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Swizz Beatz

Presents G.H.E.T.T.O. Stories

(Dreamworks; US: 10 Dec 2002; UK: 9 Dec 2002)

Swizz Beatz has released himself a who’s who of an album here, featuring the likes of Jadakiss, Busta Rhymes, LL Cool J, Lil’ Kim, Eve, Nas, Fat Joe, Ja Rule, Puff Daddy, Snoop Dog, and Metallica (yes, that Metallica). You may not have heard the name Swizz Beatz before, unless you’re really big on the Ruff Ryders scene, but I’d be willing to bet this juggernaut of a record will put Swizz on the map.


I learned from reading Swizz’s 8,000 page press release that Swizz has been mainly a producer in the recent past, helping to write and turning the knobs on songs by DMX, Limp Bizkit, and several of the aforementioned musicians. To be frankly honest, I really do prefer the songs on which Swizz is the primary rapper, as he has a great vocal tone.


“Ghetto Stories” is the first proper song on the album, and it features primarily Swizz (pronounced “swiss”) rapping about samey rapper things, like being from the ghetto and stuff, but as I said, the guy’s got a great vocal tone, so it makes for a really cool rap. The lyrics are laid down over a bunch of violins and Biggie Smalls-style beat, and the melody is really pretty, reminiscent of the Asian themes on a lot of early Wu Tang work. I could do without all of the talk about how sweet he is, but I guess that’s standard ghetto rap subject matter, so what can I do?


I would really like to know how Busta Rhymes has a career. His music is so boring and predictable, what with his tough guy act and over enunciation on every other syllable. “Endalay” features Busta, and it’s typical for his usual output. I almost fell asleep.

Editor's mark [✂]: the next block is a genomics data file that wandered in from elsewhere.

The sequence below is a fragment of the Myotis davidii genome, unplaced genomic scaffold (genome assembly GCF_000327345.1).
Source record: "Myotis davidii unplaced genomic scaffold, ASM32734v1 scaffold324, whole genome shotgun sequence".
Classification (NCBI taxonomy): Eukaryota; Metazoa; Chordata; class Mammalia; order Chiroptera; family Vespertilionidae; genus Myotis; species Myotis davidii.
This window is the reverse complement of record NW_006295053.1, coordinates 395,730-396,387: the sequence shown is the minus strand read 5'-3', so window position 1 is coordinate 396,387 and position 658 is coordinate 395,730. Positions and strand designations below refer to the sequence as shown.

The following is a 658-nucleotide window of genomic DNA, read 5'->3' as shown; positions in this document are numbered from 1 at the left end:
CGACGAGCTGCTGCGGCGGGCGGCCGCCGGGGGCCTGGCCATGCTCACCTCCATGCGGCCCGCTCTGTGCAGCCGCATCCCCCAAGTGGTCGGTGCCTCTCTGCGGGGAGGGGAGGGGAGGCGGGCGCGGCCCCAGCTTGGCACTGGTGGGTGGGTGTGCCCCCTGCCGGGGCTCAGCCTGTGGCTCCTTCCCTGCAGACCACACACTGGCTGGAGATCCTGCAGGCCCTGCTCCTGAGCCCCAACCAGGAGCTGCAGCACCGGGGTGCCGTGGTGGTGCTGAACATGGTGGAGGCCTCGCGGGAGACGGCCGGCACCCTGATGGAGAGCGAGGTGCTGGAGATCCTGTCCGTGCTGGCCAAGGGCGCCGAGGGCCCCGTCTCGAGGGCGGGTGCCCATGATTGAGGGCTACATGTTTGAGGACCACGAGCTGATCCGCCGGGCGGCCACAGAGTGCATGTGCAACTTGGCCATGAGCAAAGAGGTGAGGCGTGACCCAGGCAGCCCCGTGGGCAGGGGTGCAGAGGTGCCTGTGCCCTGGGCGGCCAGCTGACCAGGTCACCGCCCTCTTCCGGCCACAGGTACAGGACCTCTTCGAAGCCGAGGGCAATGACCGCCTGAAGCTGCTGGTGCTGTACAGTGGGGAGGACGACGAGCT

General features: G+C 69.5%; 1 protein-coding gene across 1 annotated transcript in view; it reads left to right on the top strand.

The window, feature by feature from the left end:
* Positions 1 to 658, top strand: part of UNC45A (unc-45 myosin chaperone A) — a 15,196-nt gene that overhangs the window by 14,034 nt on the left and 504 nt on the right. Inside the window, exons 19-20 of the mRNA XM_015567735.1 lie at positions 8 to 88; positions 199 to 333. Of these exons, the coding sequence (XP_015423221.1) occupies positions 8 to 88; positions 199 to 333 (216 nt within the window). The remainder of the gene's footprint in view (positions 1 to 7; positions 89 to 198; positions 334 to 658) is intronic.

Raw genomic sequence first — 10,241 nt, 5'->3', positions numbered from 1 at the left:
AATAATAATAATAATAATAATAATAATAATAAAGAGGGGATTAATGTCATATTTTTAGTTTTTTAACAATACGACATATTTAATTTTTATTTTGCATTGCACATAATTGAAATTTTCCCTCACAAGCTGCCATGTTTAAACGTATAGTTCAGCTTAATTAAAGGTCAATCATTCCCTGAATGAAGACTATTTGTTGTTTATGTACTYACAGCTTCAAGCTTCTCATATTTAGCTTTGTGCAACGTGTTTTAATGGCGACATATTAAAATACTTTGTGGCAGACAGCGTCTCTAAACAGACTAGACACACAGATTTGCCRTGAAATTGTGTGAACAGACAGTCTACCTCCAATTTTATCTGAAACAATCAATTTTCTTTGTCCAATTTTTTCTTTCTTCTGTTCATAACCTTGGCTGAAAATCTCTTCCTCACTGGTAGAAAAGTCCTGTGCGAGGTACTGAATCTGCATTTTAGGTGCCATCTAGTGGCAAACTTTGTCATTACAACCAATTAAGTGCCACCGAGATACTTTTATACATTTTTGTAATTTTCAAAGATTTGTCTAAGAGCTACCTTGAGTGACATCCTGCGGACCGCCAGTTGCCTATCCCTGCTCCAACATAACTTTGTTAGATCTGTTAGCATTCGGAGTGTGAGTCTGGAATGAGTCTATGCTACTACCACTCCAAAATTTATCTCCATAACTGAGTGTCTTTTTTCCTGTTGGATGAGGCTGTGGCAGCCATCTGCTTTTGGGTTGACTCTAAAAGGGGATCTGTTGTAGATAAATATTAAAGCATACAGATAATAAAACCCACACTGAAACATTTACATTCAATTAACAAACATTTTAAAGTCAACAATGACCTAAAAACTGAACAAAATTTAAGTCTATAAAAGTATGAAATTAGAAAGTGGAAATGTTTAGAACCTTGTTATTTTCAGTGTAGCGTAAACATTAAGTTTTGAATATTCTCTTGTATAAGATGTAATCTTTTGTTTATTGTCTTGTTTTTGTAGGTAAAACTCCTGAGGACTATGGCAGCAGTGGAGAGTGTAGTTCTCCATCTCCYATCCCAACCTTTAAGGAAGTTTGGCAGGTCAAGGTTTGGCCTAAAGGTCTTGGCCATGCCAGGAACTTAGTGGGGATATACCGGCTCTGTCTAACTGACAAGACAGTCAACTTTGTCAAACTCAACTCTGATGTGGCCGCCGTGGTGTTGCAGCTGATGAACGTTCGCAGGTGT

I must admit, though, that I’m really tired with most of the rap clichés, and they’re in full force on several tracks here, including those with Mashonda. This guy raps about his “mind on his shipment”, and how he owns Brooklyn, and how tough the life of a “gangsta” is. Look, “gangstas”, N.W.A. perfected this genre a long time ago; please find something else to rap about. You’re insulting your audiences singing about your boring old subject matter. On the other side of the token, the music was trippy and smooth on “Shyne”, one of the aforementioned Mashonda songs.


Speaking of clichés, I’m tired of guys rapping about weed. Let’s be honest: if weed was legal, you know that the number of tracks about it would greatly decrease. The song “Good Tymes”, by Styles, is about how high he gets. The entire song talks about why he gets high and how high he gets; my question: does anyone really care? I don’t, and you put me to sleep, too.


The tracks that were good were “Gone Delirious” with Lil’ Kim, “Island Spice” sung by Eve and sounding a bit like “Big Pimpin’”, and “We Did It Again”, which features the strange mix of Ja Rule and Metallica. I guess it shouldn’t be so strange, as Ja Rule’s gruff voice mixed well with Metallica’s crunchy guitars.


Overall, this is a pretty solid release. The majority of the tracks here are good head bouncers and have a really laid back feel. Swizz has a really special way of mixing a song together, and it seems that he can really make just about any turd (Mashonda, for example) shine like gold. I would have liked to have heard more with Swizz rapping, but maybe that’ll have to wait until the next album. Big beats and lots of soul, this is one to pick up if you’ve got some extra cash.

Tagged as: swizz beatz
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